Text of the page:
Vol. 9 No. 317
Delegates to the second meeting of the Conference of the Parties to the Convention on Biological Diversity (CBD) serving as the meeting of the Parties to the Cartagena Protocol on Biosafety (COP/MOP-2) convened in two working group sessions. Working Group I (WG-I) continued discussion on risk assessment and risk management, and considered handling, transport, packaging and identification (HTPI), and other scientific and technical issues. Working Group II (WG-II) addressed notification requirements and socioeconomic considerations. A contact group discussed documentation for living modified organisms for food, feed or processing (LMO-FFPs).
WORKING GROUP I
RISK ASSESSMENT AND RISK MANAGEMENT: Many delegates emphasized capacity building. ARGENTINA said the scope of risk assessment under the Protocol should not extend to health. The REPUBLIC OF KOREA emphasized dialogue between scientists and policy makers.
The FAO INTERNATIONAL PLANT PROTECTION CONVENTION described a recent supplement, including LMO risk analysis, to the International Standard for Phytosanitary Measures on Pest Risk Analysis for Quarantine Pests. The PUBLIC RESEARCH AND REGULATION INITIATIVE described its development of a modular risk assessment guide. WG-I Chair Birthe Ivars (Norway) will prepare a Chair’s text.
HTPI: Documentation for LMO-FFPs (Article 18.2(a)): The Secretariat introduced documents on HTPI (UNEP/CBD/BS/COP-MOP/2/10 and Add.1) and relevant information documents (UNEP/CBD/BS/COP-MOP/2/INF/3-4). François Pythoud (Switzerland) reported on the meeting of the Technical Expert Group on LMO-FFP identification requirements, noting his revised Chair’s text does not reflect consensus. NEW ZEALAND, SWITZERLAND, CANADA, ARGENTINA and AUSTRALIA supported using the Chair’s text as a starting point for discussions. Ethiopia, on behalf of the AFRICAN GROUP, with CUBA, PANAMA, UKRAINE, INDIA, MALAYSIA and others, preferred using instead Decision BS-I/6 (HTPI). The EUROPEAN COMMUNITY (EC) and NORWAY supported basing discussions on Decision BS-I/6 with some elements from the Chair’s text.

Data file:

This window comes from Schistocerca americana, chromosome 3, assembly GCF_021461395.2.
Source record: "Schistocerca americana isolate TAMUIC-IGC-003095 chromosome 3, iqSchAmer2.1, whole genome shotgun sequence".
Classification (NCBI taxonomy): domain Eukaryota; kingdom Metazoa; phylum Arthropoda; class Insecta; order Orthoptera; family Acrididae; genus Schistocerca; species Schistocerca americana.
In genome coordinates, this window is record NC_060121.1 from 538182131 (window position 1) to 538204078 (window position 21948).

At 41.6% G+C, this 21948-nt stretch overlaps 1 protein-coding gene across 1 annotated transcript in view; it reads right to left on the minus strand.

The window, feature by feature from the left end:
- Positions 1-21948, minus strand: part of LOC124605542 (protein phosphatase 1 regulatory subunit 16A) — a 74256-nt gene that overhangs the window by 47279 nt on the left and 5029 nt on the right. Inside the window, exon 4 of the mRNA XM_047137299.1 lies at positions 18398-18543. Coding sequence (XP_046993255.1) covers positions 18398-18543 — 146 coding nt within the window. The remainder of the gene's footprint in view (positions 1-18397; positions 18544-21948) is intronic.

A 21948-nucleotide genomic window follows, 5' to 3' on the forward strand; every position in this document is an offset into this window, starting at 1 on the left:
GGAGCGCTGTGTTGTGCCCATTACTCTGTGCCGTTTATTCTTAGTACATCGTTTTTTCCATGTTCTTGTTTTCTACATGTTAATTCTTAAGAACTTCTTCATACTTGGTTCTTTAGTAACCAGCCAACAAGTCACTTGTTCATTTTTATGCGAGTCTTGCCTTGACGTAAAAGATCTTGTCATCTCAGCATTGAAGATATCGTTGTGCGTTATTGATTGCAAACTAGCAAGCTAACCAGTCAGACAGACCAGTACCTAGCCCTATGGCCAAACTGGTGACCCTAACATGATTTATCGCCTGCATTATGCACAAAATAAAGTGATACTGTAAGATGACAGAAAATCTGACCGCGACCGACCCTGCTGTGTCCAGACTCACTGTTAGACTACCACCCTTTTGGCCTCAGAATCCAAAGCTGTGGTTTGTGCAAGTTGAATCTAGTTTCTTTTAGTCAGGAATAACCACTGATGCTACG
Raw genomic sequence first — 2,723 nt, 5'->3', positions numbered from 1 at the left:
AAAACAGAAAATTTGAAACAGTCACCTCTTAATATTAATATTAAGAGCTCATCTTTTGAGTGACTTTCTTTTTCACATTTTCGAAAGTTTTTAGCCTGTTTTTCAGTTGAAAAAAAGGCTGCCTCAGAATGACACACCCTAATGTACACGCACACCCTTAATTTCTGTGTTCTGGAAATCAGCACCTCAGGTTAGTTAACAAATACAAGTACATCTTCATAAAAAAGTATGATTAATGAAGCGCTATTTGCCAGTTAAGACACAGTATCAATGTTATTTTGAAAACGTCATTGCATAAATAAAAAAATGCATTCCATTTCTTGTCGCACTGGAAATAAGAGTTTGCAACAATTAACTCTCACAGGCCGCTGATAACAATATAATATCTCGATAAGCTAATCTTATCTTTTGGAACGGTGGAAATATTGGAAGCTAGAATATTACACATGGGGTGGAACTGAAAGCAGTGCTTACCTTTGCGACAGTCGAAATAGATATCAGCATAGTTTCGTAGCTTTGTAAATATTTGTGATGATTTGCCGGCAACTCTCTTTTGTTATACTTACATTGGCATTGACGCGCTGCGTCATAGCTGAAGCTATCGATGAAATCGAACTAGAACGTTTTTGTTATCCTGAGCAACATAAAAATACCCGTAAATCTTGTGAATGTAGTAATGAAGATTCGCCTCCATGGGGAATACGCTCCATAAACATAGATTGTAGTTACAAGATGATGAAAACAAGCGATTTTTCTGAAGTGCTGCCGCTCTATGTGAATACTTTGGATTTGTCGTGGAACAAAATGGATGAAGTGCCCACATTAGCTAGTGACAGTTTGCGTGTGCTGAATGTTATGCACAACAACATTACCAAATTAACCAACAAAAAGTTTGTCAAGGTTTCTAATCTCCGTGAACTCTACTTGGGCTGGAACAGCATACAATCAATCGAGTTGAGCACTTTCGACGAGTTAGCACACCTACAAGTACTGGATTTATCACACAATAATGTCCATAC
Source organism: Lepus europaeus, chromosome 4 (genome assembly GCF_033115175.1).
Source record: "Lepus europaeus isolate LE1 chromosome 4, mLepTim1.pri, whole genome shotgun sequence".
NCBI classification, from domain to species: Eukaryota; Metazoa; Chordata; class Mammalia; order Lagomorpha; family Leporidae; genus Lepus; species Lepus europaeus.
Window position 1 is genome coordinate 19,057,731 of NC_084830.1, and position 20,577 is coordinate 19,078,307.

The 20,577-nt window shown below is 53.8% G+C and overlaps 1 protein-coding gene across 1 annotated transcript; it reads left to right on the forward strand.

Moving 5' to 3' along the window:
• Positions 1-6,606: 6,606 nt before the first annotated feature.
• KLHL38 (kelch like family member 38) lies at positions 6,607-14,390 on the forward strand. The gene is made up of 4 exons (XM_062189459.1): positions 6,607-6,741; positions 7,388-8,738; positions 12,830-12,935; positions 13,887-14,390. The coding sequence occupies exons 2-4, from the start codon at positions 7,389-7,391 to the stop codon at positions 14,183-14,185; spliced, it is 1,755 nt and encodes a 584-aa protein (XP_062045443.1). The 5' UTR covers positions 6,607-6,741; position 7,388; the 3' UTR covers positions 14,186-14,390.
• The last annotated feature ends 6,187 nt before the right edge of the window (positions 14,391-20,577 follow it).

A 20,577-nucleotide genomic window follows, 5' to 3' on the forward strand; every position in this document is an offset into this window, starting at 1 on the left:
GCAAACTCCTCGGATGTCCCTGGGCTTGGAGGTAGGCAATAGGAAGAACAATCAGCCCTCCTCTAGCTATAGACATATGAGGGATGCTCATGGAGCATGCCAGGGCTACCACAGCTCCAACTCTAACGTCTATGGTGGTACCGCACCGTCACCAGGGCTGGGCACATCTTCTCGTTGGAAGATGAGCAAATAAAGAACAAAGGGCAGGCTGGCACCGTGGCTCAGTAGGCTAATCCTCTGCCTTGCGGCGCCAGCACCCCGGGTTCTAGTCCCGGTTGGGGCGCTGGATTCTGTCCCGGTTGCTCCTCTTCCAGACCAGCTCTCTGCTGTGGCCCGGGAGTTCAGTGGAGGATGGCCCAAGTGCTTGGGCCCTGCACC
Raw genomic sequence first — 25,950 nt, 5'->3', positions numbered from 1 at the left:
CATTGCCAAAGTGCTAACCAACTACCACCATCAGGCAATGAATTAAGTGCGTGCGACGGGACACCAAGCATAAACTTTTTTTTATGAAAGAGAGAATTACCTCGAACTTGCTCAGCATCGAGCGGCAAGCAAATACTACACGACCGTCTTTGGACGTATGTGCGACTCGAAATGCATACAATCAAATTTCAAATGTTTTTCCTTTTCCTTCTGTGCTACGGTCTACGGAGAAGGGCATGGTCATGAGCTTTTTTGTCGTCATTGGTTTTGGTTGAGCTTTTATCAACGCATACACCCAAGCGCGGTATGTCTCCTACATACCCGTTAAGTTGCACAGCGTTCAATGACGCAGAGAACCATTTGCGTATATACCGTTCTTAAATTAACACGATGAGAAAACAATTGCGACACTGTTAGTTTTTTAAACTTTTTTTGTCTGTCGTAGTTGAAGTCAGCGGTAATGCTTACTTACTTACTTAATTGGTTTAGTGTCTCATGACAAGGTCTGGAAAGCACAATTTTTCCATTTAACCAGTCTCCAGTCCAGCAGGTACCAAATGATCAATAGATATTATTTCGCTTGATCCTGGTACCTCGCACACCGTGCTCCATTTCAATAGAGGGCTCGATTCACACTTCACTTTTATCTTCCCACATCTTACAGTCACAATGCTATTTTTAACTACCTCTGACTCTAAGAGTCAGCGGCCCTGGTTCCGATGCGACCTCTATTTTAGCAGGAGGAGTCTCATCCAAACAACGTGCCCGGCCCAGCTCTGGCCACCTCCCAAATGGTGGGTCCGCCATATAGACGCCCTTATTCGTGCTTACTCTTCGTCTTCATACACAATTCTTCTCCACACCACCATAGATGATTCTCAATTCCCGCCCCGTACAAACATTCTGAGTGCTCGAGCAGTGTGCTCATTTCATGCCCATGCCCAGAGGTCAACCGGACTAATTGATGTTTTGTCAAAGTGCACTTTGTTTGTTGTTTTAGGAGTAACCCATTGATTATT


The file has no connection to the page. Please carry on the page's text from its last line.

The AFRICAN GROUP stressed that no trace of unapproved LMOs should be contained in any commodity shipment, and that approved trace LMOs should be identified in any shipment; and with PERU, CHINA and others, opposed using the “may contain” language included in Protocol Article 18.2(a). On setting a threshold for approved trace LMOs, many countries emphasized the need to build capacity in monitoring and testing. The EC supported allowing importing Parties to decide whether to receive information in commercial invoices or in a stand-alone document. Several countries suggested documentation include, inter alia: common, scientific and commercial names; unique identifier; certificate of origin; and transformation event code. Several participants stressed the need for a fully functioning Biosafety Clearing-House (BCH) as a prerequisite for a documentation decision.